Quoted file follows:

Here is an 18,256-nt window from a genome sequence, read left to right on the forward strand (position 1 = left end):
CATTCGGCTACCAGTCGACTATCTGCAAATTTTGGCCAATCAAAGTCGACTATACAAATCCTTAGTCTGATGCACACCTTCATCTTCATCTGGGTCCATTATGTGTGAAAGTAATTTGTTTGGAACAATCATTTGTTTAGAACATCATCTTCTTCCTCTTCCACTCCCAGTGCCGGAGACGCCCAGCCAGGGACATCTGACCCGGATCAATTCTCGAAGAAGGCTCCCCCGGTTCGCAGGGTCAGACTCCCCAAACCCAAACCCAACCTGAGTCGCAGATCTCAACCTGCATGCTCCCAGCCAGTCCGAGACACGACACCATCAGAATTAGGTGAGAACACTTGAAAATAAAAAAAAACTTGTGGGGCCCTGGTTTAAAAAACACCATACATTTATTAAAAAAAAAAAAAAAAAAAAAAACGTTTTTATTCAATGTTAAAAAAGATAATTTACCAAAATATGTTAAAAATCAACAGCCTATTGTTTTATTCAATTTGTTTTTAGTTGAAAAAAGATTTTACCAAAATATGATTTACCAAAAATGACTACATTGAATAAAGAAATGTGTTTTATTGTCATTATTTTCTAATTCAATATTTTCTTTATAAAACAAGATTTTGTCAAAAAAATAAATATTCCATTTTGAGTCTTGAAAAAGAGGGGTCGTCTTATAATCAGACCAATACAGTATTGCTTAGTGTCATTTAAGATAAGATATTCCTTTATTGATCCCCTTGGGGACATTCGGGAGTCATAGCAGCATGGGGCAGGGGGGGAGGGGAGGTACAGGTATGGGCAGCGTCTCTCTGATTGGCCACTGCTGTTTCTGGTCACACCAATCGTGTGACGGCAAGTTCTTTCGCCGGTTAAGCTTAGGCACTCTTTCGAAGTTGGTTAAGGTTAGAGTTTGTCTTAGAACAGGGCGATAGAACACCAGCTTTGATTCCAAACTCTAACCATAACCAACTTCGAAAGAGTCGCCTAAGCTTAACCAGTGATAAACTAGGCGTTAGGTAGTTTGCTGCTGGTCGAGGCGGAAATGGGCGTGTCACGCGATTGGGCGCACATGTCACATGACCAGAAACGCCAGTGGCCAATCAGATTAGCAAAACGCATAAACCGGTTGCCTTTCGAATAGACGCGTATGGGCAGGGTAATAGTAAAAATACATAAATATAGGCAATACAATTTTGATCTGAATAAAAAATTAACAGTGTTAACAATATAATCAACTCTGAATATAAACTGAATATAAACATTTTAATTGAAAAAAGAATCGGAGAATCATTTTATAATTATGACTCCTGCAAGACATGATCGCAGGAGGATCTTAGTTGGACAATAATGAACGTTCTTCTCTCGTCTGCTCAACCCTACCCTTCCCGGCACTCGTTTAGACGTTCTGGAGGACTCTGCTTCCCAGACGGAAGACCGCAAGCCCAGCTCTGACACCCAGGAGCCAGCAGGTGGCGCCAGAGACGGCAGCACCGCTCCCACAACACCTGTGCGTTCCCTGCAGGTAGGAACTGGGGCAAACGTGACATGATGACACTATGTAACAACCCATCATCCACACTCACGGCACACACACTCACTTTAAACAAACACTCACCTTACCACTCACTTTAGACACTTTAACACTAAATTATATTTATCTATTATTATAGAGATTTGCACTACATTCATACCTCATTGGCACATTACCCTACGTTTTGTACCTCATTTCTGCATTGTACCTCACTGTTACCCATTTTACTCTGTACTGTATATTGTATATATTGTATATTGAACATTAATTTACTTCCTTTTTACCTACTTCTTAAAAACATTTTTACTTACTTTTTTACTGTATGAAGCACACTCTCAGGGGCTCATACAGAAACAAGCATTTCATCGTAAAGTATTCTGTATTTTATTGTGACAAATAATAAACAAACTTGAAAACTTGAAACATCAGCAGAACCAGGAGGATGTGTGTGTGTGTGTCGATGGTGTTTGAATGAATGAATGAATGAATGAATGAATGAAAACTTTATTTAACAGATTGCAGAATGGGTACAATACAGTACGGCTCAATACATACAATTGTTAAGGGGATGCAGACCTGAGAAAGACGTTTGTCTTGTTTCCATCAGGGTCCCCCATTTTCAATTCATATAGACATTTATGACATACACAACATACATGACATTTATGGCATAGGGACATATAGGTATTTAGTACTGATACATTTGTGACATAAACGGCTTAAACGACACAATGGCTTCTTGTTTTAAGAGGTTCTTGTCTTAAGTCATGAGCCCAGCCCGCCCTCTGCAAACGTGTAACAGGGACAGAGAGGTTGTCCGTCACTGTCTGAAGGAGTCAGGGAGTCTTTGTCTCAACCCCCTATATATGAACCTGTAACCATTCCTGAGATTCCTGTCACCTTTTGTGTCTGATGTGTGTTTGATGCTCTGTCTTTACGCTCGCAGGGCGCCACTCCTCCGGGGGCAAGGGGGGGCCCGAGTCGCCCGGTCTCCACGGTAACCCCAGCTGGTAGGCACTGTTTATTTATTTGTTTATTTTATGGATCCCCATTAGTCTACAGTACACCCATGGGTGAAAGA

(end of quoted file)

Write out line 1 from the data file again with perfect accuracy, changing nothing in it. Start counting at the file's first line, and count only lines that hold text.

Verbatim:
Here is an 18,256-nt window from a genome sequence, read left to right on the forward strand (position 1 = left end):